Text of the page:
This Obsession with Labels Needs to Die

This phenomenon of label obsession can happen within political groups on either side of the spectrum. This fanatical devotion to broad labels is a product of identity politics, which in it of itself isn't necessarily a bad thing. Forming politically cultural alliances can be a useful tool in empowering historically vulnerable groups of people. Strength in numbers is an age-old tactic; thus, people who look, act, or believe alike tend to stick together under one banner.

I respect the need for an identity too. All humans crave it, even though self-awareness does come easier for some people than it does others. I was always jealous of my childhood friends who knew exactly what they wanted to be when they grew up at age five. Comparatively speaking, what I want to do for the rest of my life changes every week. Having a robust meaningful identity is a journey, and, as an individual and as a group, that progression is a blessing and an integral part of thriving in the societal world. 

I would even view identity as one of the bases of culture. People have historically coalesced around other people who look, act, and speak similar to them. This fact begins to inform a similar but distinct group identity. I would also argue that this then becomes a positive feedback loop.  All of these people, who have informed this group identity and share commonalities in their external selves with other members of the group, then begin to change as a result of this group identity. Ideally, this change is constant with new members of the group being added and old members of the group leaving regularly. This process of cultural change should result in a kind of amalgam of thoughts and ideas that have specific relevance to this group of people, and should endow within each member of that group a visceral sense of progress. This is the structure of a politically cultural group. 

Now, these groups are numerous in number and varied in makeup, but membership within these groups essentially boils down to three questions:

  1. How does a member of any given politically cultural group see the world?
  2. How does the world see any member of the aforementioned group? 
  3. What is the group identity progressing towards?

A politically cultural group becomes perverted with when the answers to the above questions are the basis for the questions themselves. This is what leads to oppression of other groups.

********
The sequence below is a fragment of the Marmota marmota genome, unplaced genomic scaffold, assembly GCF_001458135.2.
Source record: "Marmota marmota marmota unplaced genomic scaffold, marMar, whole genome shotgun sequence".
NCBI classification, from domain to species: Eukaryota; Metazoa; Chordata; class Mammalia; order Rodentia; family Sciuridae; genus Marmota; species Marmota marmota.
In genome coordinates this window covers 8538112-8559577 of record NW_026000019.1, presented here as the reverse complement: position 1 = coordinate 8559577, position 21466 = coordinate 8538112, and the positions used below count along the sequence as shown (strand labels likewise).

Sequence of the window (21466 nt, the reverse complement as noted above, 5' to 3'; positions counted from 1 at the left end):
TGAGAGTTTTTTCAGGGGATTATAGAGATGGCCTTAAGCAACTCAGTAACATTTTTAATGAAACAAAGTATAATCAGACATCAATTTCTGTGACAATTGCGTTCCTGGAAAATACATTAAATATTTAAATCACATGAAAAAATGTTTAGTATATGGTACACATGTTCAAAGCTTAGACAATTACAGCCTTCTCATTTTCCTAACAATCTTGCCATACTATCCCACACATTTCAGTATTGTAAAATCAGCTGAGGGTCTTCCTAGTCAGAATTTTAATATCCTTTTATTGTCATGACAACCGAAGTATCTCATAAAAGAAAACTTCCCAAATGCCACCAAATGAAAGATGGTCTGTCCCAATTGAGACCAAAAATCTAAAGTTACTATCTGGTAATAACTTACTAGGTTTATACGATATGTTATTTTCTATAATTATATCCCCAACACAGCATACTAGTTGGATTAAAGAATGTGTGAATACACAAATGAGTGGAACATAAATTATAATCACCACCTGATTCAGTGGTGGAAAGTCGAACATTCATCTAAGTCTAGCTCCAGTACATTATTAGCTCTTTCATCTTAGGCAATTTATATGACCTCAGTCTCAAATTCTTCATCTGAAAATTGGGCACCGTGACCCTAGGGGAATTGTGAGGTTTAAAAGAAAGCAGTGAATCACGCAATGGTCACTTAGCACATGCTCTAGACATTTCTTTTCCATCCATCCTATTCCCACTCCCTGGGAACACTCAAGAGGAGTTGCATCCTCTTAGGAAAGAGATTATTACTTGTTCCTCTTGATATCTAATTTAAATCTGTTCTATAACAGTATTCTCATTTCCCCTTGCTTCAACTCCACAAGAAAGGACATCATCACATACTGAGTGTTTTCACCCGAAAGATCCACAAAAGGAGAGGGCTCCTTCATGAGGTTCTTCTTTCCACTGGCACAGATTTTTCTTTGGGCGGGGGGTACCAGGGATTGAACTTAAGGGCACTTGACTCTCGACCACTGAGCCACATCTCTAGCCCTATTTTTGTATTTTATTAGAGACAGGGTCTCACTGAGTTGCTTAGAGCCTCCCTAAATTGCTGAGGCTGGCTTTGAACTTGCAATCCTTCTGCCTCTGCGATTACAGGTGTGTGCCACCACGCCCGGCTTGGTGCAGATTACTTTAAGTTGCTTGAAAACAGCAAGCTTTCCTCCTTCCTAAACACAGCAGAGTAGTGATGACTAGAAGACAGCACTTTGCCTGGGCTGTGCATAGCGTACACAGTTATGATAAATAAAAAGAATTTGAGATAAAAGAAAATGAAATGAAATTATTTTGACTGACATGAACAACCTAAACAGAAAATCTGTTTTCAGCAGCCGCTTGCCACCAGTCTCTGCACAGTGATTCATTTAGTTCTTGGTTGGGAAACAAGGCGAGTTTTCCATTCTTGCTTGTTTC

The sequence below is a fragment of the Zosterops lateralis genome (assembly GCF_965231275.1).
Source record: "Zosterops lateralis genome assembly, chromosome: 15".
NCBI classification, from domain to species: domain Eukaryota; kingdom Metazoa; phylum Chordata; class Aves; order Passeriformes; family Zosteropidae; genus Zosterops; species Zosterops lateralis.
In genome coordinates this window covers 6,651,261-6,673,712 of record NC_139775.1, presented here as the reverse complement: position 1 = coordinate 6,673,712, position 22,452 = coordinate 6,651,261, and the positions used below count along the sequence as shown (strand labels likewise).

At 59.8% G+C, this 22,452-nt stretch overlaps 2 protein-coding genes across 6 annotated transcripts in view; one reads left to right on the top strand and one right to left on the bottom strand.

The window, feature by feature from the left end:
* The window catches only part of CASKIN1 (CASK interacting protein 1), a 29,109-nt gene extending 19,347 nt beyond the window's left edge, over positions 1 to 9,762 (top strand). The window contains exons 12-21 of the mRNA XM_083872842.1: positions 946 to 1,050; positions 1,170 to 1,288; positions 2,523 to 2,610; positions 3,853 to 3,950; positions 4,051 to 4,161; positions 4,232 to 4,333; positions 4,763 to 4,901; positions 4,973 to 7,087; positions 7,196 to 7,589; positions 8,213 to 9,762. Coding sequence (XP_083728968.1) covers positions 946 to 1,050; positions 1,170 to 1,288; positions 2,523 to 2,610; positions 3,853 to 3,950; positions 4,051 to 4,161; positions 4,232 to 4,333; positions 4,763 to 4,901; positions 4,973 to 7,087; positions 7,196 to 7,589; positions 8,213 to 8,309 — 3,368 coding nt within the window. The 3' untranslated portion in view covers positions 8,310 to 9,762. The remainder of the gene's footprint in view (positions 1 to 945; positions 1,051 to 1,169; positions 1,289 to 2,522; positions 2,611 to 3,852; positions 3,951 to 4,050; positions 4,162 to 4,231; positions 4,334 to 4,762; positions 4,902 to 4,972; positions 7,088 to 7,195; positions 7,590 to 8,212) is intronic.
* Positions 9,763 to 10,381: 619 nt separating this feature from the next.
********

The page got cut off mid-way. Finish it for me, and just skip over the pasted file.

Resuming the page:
The reason being is that change is essential to any group based in both culture and politics. Change is what initially attracts members to join and, in this sense, change equals progress. The human experience is built around progress. Progress is what empowers a group and inhibiting the progress of a group of people is oppression. 

Many of these types of groups, though not always, are born under and out of oppression perpetrated by other similar groups. To give obvious examples, the black civil rights movement of the 50s and 60s was born under white oppression in America. Christianity was born out of persecution in Europe. Black empowerment was born out of Apartheid in South Africa. Jewish empowerment in the United States was born out of persecution of Israel. Women empowerment was born out of a lifetime living as second-class citizens. LGBT empowerment was born out of a lifetime of persecution perpetrated by religious groups. 

There are many more examples, but these illustrate this idea that people rally around closely-held characteristics especially during times of immense struggle. This is the birth of such a group.

If we were to ask an average young white male of the 50s and 60s the three questions I have posed above, how would he respond? My guess is he would say something along the lines of that he sees the world as not white enough. The world sees him as too white, and he says his goal is to make the world a whiter place. 

This mindset inevitably leads to a filter being put in front of this person's worldview, so that every person, thing, and piece of information is examined through the lens of being white, which in turn, creates this insane paranoia and obsession with the idea of whiteness. 

The side effects of this filter can be devastating. This path naturally leads to the persecution of others for not being white enough, the empowerment of arbitrary genetic characteristics and dangerous stereotypes, and the crusade of reforming the world in the image of these unimportant qualities. 

This type of perversion can occur all across the spectrum of belief systems, phenotypes, and genetics.

It all boils down to people who use their membership to a group as an excuse for their actions as well as anything negative that happens to them. Rarely does label obsession occur on a large scale. It's most commonly seen on a smaller scale in the form of extremism and fundamentalism though there are exceptions and what qualifies can be the subject of vigorous debate based on your point of view. 

If I had my way, these groups would disappear entirely. Most if not all of them are irrelevant, and a lot of the banners these groups rally behind are unimportant. It shouldn't matter whether your gay, straight, black, white, brown, green, male, female, Democrat, Republican, French, American, Muslim, Christian, etc. 

Now, I realize that type of thinking is idealistic, but even if it's not possible, It's a valid goal to strive towards. When you meet people, I implore you to take a step back and examine the things you notice about this person. Examine the things you assume about this person. People are far more nuanced than you might think. That's something I'm still learning. 

In the end, you are you, whatever that looks like, and I am me, whatever that looks like. Ascribing labels to these things is like trying to wear a shirt that's too small.